Being blind, although it has many frustrating and discouraging times, also has some very amusing moments. When we had guests for dinner and the table was set beautifully, I noticed there were no napkins on the table so I said I would get them. Well, napkins come wrapped in plastic wrap and are soft. I grabbed what I thought were napkins and proudly held them up. It turned out I was holding a loaf of fresh bread! I asked my husband if he wanted a napkin sandwich the next day.

Then there was the time I walked into the men's washroom at a restaurant. When I discovered what I had done, I told the men there that it was alright because

I couldn't see anyway.

I record all my phone numbers on a tape recorder. One day I tried to get a number but could get nothing. I pushed every button I know, turned the tape backwards, frontward, and could get no response. When my husband came, I told him that he was going to kill me because I had erased all the 100 plus numbers he had painstakingly recorded. He too tried reversing the tape and trying different knobs but could still get no sound. He looked at it again and then said, How about turning up the volume?Needless to say, I felt foolish but much better!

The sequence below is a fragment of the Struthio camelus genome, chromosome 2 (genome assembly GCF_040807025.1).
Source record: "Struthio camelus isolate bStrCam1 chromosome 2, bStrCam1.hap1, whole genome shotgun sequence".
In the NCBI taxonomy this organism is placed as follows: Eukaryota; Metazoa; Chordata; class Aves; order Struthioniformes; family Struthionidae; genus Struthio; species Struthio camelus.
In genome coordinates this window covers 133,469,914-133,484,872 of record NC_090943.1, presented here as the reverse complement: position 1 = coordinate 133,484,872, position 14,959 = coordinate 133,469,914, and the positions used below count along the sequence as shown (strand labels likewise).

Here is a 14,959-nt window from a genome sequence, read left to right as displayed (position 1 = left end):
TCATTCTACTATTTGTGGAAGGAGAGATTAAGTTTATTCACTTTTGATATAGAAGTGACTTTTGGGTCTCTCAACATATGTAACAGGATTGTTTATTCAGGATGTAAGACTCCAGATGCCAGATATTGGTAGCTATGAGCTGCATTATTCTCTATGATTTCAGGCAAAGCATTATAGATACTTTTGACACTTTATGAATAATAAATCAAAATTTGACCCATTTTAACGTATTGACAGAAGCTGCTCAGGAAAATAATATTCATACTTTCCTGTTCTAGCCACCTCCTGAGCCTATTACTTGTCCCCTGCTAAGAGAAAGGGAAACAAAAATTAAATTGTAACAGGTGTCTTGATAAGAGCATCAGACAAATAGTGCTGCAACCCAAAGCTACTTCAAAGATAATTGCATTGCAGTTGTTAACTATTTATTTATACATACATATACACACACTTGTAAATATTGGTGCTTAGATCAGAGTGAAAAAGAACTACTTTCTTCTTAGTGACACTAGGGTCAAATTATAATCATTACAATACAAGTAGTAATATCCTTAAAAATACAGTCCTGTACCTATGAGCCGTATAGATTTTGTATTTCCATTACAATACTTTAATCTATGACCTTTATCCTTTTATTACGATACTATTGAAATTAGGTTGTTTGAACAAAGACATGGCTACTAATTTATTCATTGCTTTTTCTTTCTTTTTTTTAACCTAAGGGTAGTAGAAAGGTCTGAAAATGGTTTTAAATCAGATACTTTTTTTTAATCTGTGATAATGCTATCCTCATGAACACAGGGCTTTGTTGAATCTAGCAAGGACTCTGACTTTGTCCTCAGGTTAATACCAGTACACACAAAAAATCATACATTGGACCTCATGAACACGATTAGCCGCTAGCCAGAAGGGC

Being blind has its benefits as well. It reveals who your true friends are, facilitates more careful listening, and gives you the opportunity to meet interesting people in the blindness community individuals you might not have met otherwise. And no longer do you have to look for a parking space or curb impulse buying!

I have been blind now for almost four years, and I look forward to learning more about blindness, meeting new people, and facing new challenges and experiences.


Hi Carole,

My name is Michael Bellantoni and I am a master's student at the Columbia Journalism School.

I read your story and wanted to reach out to you. I am currently writing a piece for my master's thesis telling the story of individuals who have done new, spectacular things in response to their later-life visual impairment. I was wondering if you could shoot me an email when you have a chance to chat a bit more about your experiences.

Thank you and regards,